On June 17, 1972, five men were caught breaking into Democratic National Committee headquarters at the Watergate Hotel on behalf of the Nixon administration, their pockets lined with more than $2,000 in cash. Washington Post reporters Woodward and Bernstein followed the story and corruption to the highest office in the United States.

As part of his investigation as special prosecutor, Cox requested from the Nixon administration its secretly recorded tapes, but he was turned down. He and his legal team then subpoenaed the White House, but Nixon refused to give up the recordings.

Cox was committed to following proper procedure, the panel said.

Paranoid and looking to evade prosecution, then-president Nixon offered to compromise by allowing 72-year-old U.S. Sen. John C. Stennis of Mississippi to listen and provide a summary of the tapes. Cox publicly refused the offer of the summarized tapes in a conference at the National Press Club building and was promptly fired by Nixon later that evening.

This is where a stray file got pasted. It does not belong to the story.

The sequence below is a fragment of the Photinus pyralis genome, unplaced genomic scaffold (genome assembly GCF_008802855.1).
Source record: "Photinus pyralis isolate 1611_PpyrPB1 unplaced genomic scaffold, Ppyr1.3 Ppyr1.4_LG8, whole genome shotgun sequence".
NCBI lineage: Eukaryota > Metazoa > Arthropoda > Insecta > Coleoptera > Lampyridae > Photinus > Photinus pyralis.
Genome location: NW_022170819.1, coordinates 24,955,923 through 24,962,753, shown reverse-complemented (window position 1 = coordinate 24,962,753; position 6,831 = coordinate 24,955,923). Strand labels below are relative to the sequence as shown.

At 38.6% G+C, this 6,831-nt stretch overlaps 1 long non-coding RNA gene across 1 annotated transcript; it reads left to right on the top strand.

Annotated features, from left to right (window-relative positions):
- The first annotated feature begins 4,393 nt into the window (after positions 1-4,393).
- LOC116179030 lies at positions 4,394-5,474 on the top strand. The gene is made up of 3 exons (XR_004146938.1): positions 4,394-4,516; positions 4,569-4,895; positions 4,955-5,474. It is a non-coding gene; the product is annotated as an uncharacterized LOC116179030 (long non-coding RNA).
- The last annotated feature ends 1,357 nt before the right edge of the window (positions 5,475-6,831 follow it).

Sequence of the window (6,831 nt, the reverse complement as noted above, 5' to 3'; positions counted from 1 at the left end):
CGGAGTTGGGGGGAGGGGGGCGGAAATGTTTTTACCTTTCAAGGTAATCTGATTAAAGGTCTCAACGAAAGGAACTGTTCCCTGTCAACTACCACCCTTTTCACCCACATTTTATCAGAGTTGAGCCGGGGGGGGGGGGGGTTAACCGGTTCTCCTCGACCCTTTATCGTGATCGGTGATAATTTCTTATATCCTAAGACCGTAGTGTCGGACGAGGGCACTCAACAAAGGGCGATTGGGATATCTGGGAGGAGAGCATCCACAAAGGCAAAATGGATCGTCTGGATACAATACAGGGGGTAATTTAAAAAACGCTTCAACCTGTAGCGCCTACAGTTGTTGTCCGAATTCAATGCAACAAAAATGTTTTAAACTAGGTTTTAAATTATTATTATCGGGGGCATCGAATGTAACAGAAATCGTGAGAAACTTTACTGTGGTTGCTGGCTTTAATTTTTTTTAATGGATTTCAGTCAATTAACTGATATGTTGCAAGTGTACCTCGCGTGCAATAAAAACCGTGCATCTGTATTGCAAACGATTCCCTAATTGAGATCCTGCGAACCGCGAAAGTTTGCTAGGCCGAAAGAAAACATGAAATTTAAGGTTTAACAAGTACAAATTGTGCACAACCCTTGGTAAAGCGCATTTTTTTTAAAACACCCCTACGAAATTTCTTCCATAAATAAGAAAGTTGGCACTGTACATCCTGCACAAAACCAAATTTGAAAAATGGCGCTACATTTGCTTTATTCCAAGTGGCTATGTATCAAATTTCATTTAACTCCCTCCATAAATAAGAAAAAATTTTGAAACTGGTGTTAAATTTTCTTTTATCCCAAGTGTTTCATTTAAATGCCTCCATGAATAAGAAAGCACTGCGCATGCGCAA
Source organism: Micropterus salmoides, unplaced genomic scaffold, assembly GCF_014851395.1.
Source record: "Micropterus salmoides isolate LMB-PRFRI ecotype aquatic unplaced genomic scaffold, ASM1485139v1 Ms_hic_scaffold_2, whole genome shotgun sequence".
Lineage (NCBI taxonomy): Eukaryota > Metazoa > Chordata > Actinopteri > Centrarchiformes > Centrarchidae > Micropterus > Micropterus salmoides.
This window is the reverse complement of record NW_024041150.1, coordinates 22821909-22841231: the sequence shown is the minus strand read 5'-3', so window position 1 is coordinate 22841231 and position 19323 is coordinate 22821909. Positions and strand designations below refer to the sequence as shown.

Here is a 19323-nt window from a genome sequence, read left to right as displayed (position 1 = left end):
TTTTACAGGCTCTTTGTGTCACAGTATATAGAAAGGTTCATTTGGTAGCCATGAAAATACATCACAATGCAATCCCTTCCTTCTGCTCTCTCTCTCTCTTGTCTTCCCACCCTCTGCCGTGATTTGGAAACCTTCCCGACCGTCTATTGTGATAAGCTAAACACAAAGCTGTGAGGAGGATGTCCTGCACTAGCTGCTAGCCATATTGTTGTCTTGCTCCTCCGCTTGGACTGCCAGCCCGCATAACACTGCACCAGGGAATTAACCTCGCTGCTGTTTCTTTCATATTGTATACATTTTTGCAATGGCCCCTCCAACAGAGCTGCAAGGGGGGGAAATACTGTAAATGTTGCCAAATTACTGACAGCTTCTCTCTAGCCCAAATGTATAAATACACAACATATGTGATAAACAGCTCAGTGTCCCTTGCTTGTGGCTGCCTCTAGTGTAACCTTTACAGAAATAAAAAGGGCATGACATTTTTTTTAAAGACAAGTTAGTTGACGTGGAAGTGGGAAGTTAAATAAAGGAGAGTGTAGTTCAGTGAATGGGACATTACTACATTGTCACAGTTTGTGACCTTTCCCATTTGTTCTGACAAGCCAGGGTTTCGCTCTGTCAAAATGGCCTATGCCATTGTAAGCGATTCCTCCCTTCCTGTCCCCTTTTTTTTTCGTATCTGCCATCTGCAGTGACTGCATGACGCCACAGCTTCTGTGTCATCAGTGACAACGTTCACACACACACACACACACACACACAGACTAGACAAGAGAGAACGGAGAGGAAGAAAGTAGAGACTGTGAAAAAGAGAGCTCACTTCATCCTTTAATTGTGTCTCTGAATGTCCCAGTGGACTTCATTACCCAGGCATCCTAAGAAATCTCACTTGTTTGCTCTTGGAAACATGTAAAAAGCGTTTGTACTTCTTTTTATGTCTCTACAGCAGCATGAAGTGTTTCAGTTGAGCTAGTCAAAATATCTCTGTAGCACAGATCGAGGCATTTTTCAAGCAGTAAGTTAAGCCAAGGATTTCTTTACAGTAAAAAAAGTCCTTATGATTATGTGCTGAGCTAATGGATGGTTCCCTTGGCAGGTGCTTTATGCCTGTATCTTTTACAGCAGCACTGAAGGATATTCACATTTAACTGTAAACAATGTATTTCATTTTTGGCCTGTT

“Hate was driving him into a series of actions,” Woodward said. “That hate was the poison that destroyed him.”

Despite Nixon’s best efforts to avoid prosecution, on Nov. 1, 1973, newly-appointed special prosecutor Leon Jaworski subpoenaed 64 taped conversations.

Wine-Banks believes Nixon originally did not realize how incriminating the tapes were until he received the subpoena. Stahl shared a similar sentiment about Nixon finding himself participating in a cover up.

“He erased 18 minutes. God, who knows what was on that,” Stahl said.

Cox’s commitment to the truth and the Post’s reporting led Nixon to be the first and only president to resign from office, cementing the Rule of Law.

“We say regularly that ours is a government of laws, not of men. That no one is above the law. We face challenges to that all the time,” Hart said.

Despite Woodward and Bernstein’s investigative fame now, Woodward told the Duke that the general public did not believe their articles for months and thought “Nixon’s too smart to do this.”

Attendees got a firsthand look into journalism’s role in enforcing the Rule of Law.

“Everyone downplays the role of journalism, but this is the kind of work that makes the world better,” said attendee and class of 1965 Alum David Brugger.